Pantone, the company known for its annual color-of-the-year prognostications (including this year's reddish-brown shade that goes by the moniker "Marsala"), has officially entered the movie-merchandising arena with the announcement of a new hue dubbed "Minion Yellow."
Announced recently via Pantone's website, it's a partnership between the company, Illumination Entertainment and Universal Partnerships & Licensing and, as you have probably gathered, it is based on the color of the many, many Minion characters from the "Despicable Me" franchise including the upcoming prequel "Minions," which is set to hit theaters July 10.
The announcement calls the collaborative color "an extroverted hue [that] projects playfulness and warmth and is suggestive of intellectual curiosity and enlightenment," and includes the following from Leatrice Eiseman, executive director, Pantone Color Institute.
“Pantone Minion Yellow is a color that heightens awareness and creates clarity," Eiseman said, "lighting the...Read more
Miranda Lambert swept up four awards at the Academy of Country Music Awards on Sunday (song of the year, album of the year, female vocalist of the year and a milestone award). And she got kudos for her red carpet look too, in a silver gown by Bibhu Mohapatra and jewelry by Kimberly McDonald. The show this year took place at AT&T Stadium near Dallas, and was gigantic, with around 70,000 people attending, but bigger wasn't necessarily better, says the Los Angeles Times' Mikael Wood.
Mall developer A. Alfred Taubman. who also once owned Sotheby's, died Friday of a heart attack at age 91. [Los Angeles Times]
Sarah Jessica Parker teamed with Zappos Couture for a luxury shoe and handbag collection that launched Friday. [WWD]
The highly anticipated Lilly Pulitzer for Target collection sold out online within hours of its release Sunday. [CNN]
Thakoon is designing a capsule collection for Kohl's DesigNation this fall. [WWD]
Fast fashion is getting its comeuppance with a surge of interest in its opposite, slow fashion.
Fast fashion is the promotion of high-volume, low-quality, super-trendy clothes meant to be purchased and worn just a few times, while the cycle quickly repeats. In contrast, the slow fashion ethos reacts against all things quickly and cheaply produced, the hyper-trendy and the environmentally degrading.
The idea of slow fashion followed the slow-food movement, which started in 1986 when Carlo Petrini rallied support against a planned McDonald's in Rome by advocating for traditional dishes such as penne, not fast-food burgers. From the '90s the slow-clothes movement has been on a slow build, and in the last 10 years "there's been more of an acceptance, more of an embrace and more of a sensibility about what slow clothes are about," says Tom Julian, director for strategic business development for the Doneger Group, a fashion trend and merchandising consulting group in New York City. Slow clothes...Read more
A growing fashion movement has taken root in the northwestern Alabama town of Florence. Starting in 2006, Natalie Chanin's Alabama Chanin and its hand-sewn garments helped jump-start the slow-fashion movement, which pushes back against its opposite, fast fashion.
Chanin uses organic, Texas-grown cotton spun into yarn in North Carolina, knitted into fabric in South Carolina and dyed again in North Carolina. It's then hand-stitched and often appliqued by a pool of dozens of local Florence seamstresses using Southern rural techniques that leave her designs to dazzle in their simple, clean luxury. There is nothing here made quickly, to be worn briefly and thrown away.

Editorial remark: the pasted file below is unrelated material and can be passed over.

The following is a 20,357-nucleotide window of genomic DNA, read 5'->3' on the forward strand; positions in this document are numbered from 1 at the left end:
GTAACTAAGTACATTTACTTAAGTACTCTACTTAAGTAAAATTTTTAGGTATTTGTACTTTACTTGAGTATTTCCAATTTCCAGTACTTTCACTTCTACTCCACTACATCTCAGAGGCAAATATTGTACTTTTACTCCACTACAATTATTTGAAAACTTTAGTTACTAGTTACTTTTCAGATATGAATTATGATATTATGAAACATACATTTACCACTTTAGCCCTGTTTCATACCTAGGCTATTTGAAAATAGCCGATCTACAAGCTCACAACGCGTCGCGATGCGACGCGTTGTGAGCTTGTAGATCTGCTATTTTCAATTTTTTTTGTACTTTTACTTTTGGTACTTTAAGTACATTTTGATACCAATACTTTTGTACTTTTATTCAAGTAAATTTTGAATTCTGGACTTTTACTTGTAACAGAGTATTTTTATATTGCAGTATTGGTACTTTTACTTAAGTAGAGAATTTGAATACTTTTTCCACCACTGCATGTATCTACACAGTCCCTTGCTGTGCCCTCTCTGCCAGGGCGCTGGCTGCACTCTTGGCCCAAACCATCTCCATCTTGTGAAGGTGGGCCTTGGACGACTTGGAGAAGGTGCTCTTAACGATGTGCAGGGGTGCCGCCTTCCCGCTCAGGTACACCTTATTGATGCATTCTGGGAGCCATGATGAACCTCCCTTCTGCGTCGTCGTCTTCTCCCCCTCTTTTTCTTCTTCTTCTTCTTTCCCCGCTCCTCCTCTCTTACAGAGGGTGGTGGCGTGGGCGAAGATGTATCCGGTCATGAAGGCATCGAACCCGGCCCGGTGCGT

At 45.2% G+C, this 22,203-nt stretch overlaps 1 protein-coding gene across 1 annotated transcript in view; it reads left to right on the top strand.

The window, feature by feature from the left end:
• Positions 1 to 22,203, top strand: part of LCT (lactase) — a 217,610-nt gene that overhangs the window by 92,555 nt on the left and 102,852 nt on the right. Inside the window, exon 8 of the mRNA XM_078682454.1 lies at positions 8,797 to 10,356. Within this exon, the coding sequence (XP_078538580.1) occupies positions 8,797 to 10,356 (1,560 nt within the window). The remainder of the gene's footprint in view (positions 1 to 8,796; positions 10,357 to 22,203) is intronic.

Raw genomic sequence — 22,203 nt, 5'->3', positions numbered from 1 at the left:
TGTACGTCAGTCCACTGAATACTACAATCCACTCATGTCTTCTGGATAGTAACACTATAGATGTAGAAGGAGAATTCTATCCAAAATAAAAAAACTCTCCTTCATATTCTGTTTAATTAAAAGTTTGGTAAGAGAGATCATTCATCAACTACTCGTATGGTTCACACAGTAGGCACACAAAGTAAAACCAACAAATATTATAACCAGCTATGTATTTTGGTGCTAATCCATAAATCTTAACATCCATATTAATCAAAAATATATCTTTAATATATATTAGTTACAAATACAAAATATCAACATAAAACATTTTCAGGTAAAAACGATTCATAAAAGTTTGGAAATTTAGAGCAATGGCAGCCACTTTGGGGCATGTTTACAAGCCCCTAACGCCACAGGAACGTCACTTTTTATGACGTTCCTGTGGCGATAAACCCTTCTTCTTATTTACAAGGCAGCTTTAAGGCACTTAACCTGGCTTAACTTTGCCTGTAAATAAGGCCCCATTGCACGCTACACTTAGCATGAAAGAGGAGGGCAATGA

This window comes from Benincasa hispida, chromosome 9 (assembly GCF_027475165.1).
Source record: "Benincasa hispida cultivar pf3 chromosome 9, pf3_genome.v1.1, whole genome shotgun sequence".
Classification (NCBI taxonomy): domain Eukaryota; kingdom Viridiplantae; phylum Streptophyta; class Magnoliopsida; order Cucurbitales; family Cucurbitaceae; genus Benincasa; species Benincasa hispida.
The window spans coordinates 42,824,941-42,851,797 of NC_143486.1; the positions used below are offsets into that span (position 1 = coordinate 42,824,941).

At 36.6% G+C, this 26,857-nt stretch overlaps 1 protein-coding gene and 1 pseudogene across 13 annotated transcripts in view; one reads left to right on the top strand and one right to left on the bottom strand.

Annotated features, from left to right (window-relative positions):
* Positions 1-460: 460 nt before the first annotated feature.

"I give a lot of lectures and always ask, 'Imagine if you had to carry your clothes for the rest of your life and even on into eternity,'" she says. "That puts a whole other perspective of what you want to purchase and what you choose to wear. It's really learning to care about what you choose to put on your body."
With Earth...Read more
With Earth Day approaching on Wednesday, it seems like a good time to consider eco-friendly fashion. The slow clothes movement showcases hand-made, often regionally-sourced and thoughtful designs produced with environmental sustainability in mind. Here is a sampling of items from designers who specialize in slow fashion.
New Yorker Ryan Roche's 100% cashmere furry cardigan is from her self-named line, which is hand-made by a women's collective in Nepal. $720. Available at Ryan-Roche.com.
Native Californian Calleen Cordero's platform Onda hand-sculpted shoe features studded nickel detail. It is handmade in North Hollywood in limited quantities. $665. Available at CalleenCordero.com.
Three mid-career artist friends from Maine re-imagined themselves creating linen clothes, teamed up as South Street Linen and now produce the Jane, a cross between a sleeveless night dress and shirt dress. $149. Available at SouthStreetLinen.com.
Spanish designer Ana Hagopian hand-cuts and stitches exquisite...Read more
A sunny orange sign opposite the reception desk at eco-friendly fashion brand Reformation's headquarters and factory in downtown Los Angeles proclaims, "You are what you wear #jointhereformation." Upstairs, a wall is painted with the message, "Fashion is the third most polluting industry in the world. Let's clean up." Guests are offered water in recycled Ball jars, while overflow water from the factory irrigates a garden filled with drought-resistant native plants.
Buying a dress or blouse from Reformation may feel a bit like buying into a social consciousness. And that just might be exactly what Yael Aflalo, the 38-year-old co-founder and chief executive, is banking on as she brings her cachet of cool to a less disposable, more environmentally responsible concept of fashion.
It doesn't hurt that the brand's devotees include Taylor Swift, Karlie Kloss, Rihanna, Sophia Bush, Ivanka Trump, Lauren Bush and Rosie Huntington-Whiteley.
In January, Swift purchased several of the label's "Bill...Read more